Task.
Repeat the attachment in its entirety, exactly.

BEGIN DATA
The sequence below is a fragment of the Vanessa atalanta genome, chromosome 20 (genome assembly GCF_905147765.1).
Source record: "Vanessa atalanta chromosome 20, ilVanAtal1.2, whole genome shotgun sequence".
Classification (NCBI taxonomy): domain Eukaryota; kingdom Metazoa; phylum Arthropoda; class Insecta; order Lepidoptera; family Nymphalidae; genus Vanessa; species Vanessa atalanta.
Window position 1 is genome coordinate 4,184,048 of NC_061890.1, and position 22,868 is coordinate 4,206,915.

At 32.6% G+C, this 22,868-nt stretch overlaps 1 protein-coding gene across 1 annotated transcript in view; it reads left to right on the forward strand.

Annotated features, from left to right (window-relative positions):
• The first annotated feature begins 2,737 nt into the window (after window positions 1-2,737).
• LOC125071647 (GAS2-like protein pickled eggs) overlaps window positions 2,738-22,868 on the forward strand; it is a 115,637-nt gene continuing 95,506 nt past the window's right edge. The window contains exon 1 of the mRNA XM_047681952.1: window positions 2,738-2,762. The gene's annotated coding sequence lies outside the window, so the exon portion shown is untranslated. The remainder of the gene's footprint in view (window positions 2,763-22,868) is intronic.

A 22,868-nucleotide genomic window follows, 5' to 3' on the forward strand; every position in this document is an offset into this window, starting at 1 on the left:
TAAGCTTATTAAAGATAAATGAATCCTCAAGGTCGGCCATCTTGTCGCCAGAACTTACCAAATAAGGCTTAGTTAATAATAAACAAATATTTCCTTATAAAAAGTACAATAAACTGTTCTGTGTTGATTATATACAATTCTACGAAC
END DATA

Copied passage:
The sequence below is a fragment of the Vanessa atalanta genome, chromosome 20 (genome assembly GCF_905147765.1).
Source record: "Vanessa atalanta chromosome 20, ilVanAtal1.2, whole genome shotgun sequence".
Classification (NCBI taxonomy): domain Eukaryota; kingdom Metazoa; phylum Arthropoda; class Insecta; order Lepidoptera; family Nymphalidae; genus Vanessa; species Vanessa atalanta.
Window position 1 is genome coordinate 4,184,048 of NC_061890.1, and position 22,868 is coordinate 4,206,915.

At 32.6% G+C, this 22,868-nt stretch overlaps 1 protein-coding gene across 1 annotated transcript in view; it reads left to right on the forward strand.

Annotated features, from left to right (window-relative positions):
• The first annotated feature begins 2,737 nt into the window (after window positions 1-2,737).
• LOC125071647 (GAS2-like protein pickled eggs) overlaps window positions 2,738-22,868 on the forward strand; it is a 115,637-nt gene continuing 95,506 nt past the window's right edge. The window contains exon 1 of the mRNA XM_047681952.1: window positions 2,738-2,762. The gene's annotated coding sequence lies outside the window, so the exon portion shown is untranslated. The remainder of the gene's footprint in view (window positions 2,763-22,868) is intronic.

A 22,868-nucleotide genomic window follows, 5' to 3' on the forward strand; every position in this document is an offset into this window, starting at 1 on the left:
TAAGCTTATTAAAGATAAATGAATCCTCAAGGTCGGCCATCTTGTCGCCAGAACTTACCAAATAAGGCTTAGTTAATAATAAACAAATATTTCCTTATAAAAAGTACAATAAACTGTTCTGTGTTGATTATATACAATTCTACGAAC